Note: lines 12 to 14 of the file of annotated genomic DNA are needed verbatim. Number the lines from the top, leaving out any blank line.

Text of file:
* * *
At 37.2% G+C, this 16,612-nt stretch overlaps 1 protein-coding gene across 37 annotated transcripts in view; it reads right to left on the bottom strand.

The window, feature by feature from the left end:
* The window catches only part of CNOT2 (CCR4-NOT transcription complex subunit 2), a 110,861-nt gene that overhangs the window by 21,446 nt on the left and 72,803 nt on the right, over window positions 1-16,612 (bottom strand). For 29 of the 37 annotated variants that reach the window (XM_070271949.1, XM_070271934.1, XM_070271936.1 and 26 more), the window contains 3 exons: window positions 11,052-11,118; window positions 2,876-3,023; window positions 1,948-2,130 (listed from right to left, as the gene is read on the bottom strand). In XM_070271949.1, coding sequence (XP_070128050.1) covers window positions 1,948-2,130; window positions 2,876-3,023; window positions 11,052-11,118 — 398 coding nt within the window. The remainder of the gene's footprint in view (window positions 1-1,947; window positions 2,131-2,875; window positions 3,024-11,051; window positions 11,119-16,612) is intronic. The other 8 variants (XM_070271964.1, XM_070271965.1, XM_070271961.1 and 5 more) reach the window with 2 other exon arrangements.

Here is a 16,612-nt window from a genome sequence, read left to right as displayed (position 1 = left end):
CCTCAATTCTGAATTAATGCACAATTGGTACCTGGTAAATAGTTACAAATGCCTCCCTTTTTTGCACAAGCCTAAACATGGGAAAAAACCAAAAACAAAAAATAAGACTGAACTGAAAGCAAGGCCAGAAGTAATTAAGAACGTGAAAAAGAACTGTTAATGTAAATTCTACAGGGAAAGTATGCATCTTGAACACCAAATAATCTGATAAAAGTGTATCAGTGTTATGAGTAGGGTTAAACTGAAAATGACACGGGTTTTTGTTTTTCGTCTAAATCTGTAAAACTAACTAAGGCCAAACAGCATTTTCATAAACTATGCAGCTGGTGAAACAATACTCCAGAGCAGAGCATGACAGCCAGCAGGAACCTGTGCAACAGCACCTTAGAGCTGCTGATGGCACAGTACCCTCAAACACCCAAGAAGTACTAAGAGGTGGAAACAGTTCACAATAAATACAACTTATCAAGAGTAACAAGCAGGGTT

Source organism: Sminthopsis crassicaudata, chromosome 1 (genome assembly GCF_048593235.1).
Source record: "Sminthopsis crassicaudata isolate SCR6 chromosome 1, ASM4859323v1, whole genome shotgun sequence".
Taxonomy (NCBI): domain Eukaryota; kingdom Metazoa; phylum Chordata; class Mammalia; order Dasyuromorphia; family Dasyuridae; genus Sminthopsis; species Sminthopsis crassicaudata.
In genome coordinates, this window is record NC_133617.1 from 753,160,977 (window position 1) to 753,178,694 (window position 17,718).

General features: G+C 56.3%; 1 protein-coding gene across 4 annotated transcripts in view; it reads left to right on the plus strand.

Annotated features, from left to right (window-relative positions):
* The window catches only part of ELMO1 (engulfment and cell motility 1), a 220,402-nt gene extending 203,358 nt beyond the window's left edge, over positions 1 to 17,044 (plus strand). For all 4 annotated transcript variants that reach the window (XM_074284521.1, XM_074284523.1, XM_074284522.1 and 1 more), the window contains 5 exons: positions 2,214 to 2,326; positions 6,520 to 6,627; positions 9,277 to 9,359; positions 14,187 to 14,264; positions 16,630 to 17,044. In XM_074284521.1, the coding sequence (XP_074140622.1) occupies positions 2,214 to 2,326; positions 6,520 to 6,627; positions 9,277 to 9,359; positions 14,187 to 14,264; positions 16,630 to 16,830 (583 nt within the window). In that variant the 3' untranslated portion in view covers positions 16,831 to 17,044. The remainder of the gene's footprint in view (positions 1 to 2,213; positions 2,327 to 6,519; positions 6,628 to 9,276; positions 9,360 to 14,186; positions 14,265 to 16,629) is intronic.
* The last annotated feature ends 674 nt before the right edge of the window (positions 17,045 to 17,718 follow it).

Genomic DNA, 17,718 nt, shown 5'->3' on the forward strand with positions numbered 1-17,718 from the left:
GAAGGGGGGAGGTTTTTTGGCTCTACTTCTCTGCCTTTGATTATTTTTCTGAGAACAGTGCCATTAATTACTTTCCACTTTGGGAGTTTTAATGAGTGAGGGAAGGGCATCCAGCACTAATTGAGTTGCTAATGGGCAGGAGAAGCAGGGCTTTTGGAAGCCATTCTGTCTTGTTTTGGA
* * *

* The window catches only part of ELMO1 (engulfment and cell motility 1), a 220,402-nt gene extending 203,358 nt beyond the window's left edge, over positions 1 to 17,044 (plus strand). For all 4 annotated transcript variants that reach the window (XM_074284521.1, XM_074284523.1, XM_074284522.1 and 1 more), the window contains 5 exons: positions 2,214 to 2,326; positions 6,520 to 6,627; positions 9,277 to 9,359; positions 14,187 to 14,264; positions 16,630 to 17,044. In XM_074284521.1, the coding sequence (XP_074140622.1) occupies positions 2,214 to 2,326; positions 6,520 to 6,627; positions 9,277 to 9,359; positions 14,187 to 14,264; positions 16,630 to 16,830 (583 nt within the window). In that variant the 3' untranslated portion in view covers positions 16,831 to 17,044. The remainder of the gene's footprint in view (positions 1 to 2,213; positions 2,327 to 6,519; positions 6,628 to 9,276; positions 9,360 to 14,186; positions 14,265 to 16,629) is intronic.
* The last annotated feature ends 674 nt before the right edge of the window (positions 17,045 to 17,718 follow it).

Genomic DNA, 17,718 nt, shown 5'->3' on the forward strand with positions numbered 1-17,718 from the left: